Thursday, August 13, 2015

Weekend Book Club

Compliments of Wilbur, a great resource for anyone wanting to know a bit more about the human gut:

Gut Health in Early Life: Significance of the Gut Microbiota and Nutrition for Development and Future Health.

I will be out of town (and off-line!) until Tuesday.  There will be a 20 question test when I return. 

Takes about 15 minutes to read, if you are a fast reader.  Really good explanations about how the gut obtains new bacteria from birth on.

Thursday, August 6, 2015

Raw Potato Starch Attacked!

I have made it my sole purpose in life to stick up for the tiny little spheres of goodness that are raw potato starch. Just yesterday, the blogger behind The Paleo Mom blog went on a rampage against my beloved RPS, saying things like:

Now, a new contender is here for the superfood crown: resistant starch, especially in the form of raw potato starch. If you haven’t encountered enthusiastic advice to add potato starch (just stirred into a glass of cool water, yum?!) to your diet in order to treat all manner of ills, you probably will soon!

Thursday, July 30, 2015

The Bifidogenic Properties of Raw Potato Starch

Moved to potatohack.com
Bifidobacteria; courtesy of MicrobeWiki

VegetablePharm Contest!

The other day, I got an email that said, "Give your friends 10% off of uBiome kits."  So, I plastered the link in the sidebar.  Then I read the fine print, and it said I would get 20% of my friends purchase.

Even finer print said that I would be contacted shortly to set up payments into a PayPal account, or to a charity of my choice.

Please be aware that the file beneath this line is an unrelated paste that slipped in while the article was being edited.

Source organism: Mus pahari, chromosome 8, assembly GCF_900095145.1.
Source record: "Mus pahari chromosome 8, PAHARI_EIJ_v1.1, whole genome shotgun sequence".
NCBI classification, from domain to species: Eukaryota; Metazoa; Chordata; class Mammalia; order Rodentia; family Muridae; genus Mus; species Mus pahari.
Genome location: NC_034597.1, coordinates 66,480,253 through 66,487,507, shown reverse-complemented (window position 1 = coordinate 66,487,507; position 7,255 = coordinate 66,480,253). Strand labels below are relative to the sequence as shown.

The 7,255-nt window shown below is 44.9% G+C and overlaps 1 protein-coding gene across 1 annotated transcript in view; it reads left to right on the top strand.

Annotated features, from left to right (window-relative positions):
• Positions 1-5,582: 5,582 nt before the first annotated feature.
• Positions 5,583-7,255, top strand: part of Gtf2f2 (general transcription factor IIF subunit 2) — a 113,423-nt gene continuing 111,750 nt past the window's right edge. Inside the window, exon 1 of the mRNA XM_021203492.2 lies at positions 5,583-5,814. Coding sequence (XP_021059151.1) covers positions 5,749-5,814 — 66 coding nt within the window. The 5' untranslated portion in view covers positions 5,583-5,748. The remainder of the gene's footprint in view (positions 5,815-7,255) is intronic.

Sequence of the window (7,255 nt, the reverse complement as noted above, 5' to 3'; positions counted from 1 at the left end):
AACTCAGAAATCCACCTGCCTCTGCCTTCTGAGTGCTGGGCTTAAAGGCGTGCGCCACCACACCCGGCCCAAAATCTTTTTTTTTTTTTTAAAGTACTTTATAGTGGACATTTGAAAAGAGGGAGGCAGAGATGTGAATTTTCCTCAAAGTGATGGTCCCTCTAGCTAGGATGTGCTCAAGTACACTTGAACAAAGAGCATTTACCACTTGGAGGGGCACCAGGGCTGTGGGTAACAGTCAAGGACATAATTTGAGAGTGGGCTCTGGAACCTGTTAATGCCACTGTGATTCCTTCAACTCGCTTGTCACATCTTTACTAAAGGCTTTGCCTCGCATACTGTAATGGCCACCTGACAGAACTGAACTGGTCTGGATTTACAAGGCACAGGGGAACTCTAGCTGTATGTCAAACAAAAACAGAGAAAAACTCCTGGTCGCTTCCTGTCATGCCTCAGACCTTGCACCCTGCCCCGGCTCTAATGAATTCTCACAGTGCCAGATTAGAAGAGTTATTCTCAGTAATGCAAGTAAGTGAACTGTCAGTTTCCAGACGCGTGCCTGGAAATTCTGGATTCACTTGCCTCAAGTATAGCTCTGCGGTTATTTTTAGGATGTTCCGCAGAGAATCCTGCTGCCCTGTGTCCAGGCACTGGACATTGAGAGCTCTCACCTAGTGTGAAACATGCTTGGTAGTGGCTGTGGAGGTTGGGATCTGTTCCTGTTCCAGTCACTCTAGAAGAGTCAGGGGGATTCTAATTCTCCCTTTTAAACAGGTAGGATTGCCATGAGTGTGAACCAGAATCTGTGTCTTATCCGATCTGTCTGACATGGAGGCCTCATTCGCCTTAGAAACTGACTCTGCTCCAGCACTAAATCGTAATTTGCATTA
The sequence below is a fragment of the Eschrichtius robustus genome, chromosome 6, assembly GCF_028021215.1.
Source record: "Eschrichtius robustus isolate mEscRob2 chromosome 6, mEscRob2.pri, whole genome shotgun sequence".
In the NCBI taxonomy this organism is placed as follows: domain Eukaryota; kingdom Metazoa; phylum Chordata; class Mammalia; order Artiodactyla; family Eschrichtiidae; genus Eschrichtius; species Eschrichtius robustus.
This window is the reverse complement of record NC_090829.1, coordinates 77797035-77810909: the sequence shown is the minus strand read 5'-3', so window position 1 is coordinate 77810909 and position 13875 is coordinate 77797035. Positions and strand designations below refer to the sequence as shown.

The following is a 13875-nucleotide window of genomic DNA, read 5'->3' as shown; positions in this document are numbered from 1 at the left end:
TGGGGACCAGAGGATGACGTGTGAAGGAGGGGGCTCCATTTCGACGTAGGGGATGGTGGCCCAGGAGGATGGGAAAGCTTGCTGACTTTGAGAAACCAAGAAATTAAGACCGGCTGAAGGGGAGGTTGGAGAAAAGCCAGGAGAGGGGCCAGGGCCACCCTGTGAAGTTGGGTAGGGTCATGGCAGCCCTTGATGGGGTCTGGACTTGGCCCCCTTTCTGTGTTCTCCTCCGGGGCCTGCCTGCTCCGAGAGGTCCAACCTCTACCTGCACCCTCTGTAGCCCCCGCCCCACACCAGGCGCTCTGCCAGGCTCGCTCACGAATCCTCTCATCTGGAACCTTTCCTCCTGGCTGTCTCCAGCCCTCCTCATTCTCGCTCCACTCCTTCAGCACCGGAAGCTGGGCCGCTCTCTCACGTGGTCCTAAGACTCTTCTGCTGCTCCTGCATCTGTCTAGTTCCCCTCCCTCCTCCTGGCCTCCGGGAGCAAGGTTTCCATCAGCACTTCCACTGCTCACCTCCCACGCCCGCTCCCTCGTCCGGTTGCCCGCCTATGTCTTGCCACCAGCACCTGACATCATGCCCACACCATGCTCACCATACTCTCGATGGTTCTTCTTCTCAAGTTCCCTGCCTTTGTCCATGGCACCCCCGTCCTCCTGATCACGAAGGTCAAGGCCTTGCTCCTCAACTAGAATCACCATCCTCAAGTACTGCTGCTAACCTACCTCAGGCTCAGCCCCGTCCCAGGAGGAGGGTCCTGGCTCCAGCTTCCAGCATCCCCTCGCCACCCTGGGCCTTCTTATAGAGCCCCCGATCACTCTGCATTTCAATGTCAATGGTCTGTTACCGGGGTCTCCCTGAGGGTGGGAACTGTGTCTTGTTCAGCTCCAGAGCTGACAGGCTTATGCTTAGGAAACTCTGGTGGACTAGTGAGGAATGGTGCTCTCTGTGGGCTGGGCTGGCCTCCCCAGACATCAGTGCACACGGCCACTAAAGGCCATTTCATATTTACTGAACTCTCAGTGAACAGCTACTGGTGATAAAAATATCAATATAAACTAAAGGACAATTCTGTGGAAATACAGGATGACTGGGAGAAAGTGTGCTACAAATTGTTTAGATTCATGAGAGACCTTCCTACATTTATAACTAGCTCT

Well, I don't want your money, so here's the contest:  Does anybody have a charity they think is worthy of this massive windfall? 

Impress me in the comments and all proceeds will go to your charity.


Tuesday, July 21, 2015

Gut Problems Got You Down? Try the Patented "Oat, Blueberry, Fiber Smoothie!"

The "invention" that Dr. Heiman patented was a blend of oats, blueberries, and inulin that he foresees
A smoothie inspired by the invention, 2-3 times per day. Each smoothie consisting of:
  • 2-4 TBS uncooked oat bran (example link)
  • 1.5 cups of  fresh blueberries
  • 1-2 TBS of inulin powder or raw potato starch
Mix with a liquid of choice.
Add some (or all) of the following, if you like:
  • Honey
  • Cocoa Powder
  • Flax/Chia/Hemp Seeds
  • Green Banana
  • Colorful Veggies


Wednesday, July 15, 2015

Researcher "Pulls a Wilbur."

Research finds diversifying your diet may make your gut healthier
He created NM504, a formulation of inulin, beta glucan and antioxidants, and tested it in a pilot of 30 individuals, half of whom received the formulation twice a day. The remainder received a placebo. Those who received NM504 saw a shift in the makeup of their microbiome and, consequently, health benefits that included improved glucose control, increased satiety and relief from constipation.

Well, there you have it folks!

I have to laugh just a little. This researcher is concerned that the modern diet is lacking diversity, saying that most people are "...consuming only five animal species and 12 plant species. Of those 12, rice, maize and wheat contribute 60 percent of all the calories."

Adding two simple fibers (inulin and beta glucan) showed improvements in several health markers. One of these days, researchers will find Wilbur and his like, those consuming well over 100g of various fibers daily. Of course, we've also seen that the complete opposite approach also leads to increased diversity with my little potato diet experiment.

As the above researcher mentioned, and I truly believe:

Like any ecosystem, the one that is most diverse in species is the one that is going to be the healthiest," Heiman said. "In almost every disease state that has been studied so far, the microbiome has lost diversity. There are just a few species that seem to dominate.

I'm starting to believe that maybe this loss of diversity could be caused by the modern diet of preservatives, artificial colors and flavors, added "nutrients" like iron and vitamins, enzymes, and whatever else they invent to make foods tastier.